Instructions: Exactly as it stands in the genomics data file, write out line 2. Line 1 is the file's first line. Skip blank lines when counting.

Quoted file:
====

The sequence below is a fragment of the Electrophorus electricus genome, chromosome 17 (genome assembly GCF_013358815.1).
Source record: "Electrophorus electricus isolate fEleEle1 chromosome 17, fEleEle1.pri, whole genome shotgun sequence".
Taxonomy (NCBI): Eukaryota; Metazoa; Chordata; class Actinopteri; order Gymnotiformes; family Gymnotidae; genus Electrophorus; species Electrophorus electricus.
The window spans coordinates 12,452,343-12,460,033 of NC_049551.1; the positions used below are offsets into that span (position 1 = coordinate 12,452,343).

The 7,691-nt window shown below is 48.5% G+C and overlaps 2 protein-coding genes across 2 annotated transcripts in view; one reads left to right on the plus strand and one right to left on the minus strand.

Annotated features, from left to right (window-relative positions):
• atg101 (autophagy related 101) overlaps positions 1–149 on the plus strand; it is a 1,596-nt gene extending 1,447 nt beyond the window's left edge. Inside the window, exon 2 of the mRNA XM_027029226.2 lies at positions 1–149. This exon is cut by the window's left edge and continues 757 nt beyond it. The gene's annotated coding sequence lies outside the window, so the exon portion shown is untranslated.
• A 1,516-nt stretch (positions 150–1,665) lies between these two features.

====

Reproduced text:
Source record: "Electrophorus electricus isolate fEleEle1 chromosome 17, fEleEle1.pri, whole genome shotgun sequence".